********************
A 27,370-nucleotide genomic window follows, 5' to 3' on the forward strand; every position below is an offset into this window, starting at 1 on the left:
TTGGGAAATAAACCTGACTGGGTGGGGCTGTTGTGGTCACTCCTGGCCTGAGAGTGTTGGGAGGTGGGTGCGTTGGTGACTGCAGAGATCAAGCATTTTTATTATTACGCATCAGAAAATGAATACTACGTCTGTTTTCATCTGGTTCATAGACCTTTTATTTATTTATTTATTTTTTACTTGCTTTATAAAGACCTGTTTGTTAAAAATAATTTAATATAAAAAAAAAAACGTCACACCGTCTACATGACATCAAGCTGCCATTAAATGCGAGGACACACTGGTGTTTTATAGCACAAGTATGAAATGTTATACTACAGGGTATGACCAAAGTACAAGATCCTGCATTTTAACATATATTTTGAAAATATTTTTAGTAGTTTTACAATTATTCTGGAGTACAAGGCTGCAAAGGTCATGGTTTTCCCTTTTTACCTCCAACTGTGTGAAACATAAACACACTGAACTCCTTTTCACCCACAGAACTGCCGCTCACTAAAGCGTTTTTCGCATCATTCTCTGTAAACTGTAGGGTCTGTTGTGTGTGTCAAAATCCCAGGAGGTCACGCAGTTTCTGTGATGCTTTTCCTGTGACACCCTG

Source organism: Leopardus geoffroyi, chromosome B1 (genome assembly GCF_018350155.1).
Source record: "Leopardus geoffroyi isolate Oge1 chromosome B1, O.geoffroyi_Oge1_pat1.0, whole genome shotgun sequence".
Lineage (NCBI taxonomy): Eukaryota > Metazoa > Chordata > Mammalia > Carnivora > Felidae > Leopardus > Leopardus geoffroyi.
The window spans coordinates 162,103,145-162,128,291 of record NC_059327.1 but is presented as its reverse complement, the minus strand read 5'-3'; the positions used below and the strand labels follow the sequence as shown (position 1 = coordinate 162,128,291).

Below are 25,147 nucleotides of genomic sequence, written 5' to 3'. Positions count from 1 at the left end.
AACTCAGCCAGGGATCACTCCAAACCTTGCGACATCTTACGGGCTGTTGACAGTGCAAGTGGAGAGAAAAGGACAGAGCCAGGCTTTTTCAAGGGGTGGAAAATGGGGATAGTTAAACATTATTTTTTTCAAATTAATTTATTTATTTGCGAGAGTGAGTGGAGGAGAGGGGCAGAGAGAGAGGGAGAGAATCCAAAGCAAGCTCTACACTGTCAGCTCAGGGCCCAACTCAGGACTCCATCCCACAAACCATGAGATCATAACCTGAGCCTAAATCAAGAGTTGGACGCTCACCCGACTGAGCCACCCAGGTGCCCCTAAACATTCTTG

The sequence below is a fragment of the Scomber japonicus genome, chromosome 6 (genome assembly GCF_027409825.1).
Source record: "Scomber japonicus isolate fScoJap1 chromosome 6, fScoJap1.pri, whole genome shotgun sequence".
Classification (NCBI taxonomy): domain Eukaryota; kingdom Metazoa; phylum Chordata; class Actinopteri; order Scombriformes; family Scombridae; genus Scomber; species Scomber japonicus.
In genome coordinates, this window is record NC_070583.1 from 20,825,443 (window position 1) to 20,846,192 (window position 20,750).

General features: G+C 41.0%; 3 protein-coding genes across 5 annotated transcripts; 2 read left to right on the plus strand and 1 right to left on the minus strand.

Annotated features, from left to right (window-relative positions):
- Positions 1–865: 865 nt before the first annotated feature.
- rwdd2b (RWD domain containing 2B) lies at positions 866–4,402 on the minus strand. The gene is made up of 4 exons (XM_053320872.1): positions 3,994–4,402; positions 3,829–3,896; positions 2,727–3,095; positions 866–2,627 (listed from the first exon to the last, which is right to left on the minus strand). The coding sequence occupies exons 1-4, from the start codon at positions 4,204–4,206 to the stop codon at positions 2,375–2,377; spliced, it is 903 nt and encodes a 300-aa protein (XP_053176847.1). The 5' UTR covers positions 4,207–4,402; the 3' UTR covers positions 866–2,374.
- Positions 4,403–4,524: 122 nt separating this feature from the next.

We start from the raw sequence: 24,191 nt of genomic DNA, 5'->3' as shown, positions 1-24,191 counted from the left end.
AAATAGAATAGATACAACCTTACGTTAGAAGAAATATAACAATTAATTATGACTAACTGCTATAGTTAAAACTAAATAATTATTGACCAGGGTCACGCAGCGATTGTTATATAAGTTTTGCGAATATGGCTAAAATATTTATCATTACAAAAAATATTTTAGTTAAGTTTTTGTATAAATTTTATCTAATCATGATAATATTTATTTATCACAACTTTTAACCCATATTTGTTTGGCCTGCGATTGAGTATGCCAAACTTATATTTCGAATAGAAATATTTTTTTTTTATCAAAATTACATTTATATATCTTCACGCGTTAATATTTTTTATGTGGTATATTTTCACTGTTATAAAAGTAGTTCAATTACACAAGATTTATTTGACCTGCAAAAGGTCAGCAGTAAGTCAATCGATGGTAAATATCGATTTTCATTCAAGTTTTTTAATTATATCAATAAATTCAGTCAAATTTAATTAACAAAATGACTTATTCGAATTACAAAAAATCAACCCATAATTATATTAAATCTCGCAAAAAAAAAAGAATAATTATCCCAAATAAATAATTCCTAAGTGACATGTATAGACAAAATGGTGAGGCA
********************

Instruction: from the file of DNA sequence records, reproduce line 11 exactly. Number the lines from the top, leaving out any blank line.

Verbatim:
Classification (NCBI taxonomy): domain Eukaryota; kingdom Metazoa; phylum Chordata; class Actinopteri; order Scombriformes; family Scombridae; genus Scomber; species Scomber japonicus.